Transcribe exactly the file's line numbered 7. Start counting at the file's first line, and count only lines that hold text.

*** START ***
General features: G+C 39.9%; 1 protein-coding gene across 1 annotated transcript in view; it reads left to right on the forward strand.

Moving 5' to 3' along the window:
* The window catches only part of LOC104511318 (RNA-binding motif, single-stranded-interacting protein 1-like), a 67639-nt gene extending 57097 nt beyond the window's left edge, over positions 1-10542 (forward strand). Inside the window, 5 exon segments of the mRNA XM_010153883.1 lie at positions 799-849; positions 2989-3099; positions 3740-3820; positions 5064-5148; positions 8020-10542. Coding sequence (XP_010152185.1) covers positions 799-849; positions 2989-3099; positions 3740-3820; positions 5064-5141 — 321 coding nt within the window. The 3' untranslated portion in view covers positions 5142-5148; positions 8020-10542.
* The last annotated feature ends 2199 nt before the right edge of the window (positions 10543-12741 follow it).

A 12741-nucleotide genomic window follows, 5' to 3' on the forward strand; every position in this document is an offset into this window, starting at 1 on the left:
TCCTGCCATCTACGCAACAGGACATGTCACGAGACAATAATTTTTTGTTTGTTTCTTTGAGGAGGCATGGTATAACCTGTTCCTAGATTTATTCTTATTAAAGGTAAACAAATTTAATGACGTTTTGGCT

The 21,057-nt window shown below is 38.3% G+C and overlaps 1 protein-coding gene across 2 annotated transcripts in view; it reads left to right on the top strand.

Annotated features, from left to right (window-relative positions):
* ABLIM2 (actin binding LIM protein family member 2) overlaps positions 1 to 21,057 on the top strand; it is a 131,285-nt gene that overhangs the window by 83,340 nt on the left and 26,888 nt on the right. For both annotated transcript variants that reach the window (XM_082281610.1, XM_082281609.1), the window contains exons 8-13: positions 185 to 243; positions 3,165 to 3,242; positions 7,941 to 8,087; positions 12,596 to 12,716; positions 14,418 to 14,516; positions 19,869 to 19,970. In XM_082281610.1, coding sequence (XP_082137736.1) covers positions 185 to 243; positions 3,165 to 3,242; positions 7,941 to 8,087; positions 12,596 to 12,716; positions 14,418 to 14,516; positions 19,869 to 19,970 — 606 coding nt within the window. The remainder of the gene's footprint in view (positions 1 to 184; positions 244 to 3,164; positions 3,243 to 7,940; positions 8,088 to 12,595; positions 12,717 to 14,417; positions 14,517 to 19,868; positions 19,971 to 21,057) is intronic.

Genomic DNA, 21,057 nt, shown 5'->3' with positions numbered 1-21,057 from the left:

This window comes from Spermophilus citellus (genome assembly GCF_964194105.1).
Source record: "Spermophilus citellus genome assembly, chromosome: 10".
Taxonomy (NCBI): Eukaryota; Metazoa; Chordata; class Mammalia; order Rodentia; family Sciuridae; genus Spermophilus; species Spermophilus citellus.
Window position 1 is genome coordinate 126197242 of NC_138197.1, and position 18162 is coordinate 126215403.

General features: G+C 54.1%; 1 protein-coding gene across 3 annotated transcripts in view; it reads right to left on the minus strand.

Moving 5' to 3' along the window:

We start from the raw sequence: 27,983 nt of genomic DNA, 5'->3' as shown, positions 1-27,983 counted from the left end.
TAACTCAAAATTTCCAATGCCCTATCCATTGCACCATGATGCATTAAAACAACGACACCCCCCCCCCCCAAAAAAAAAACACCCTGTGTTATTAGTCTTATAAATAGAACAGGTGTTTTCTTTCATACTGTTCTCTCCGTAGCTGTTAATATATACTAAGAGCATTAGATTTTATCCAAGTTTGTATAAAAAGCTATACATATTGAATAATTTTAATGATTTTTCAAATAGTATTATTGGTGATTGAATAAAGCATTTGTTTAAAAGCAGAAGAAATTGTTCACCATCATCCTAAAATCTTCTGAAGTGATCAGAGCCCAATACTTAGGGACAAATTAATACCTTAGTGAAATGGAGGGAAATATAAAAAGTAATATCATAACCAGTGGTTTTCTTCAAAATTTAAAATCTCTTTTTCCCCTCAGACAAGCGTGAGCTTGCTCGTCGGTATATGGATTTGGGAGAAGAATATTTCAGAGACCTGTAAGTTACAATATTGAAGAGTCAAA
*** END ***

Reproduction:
The 21,057-nt window shown below is 38.3% G+C and overlaps 1 protein-coding gene across 2 annotated transcripts in view; it reads left to right on the top strand.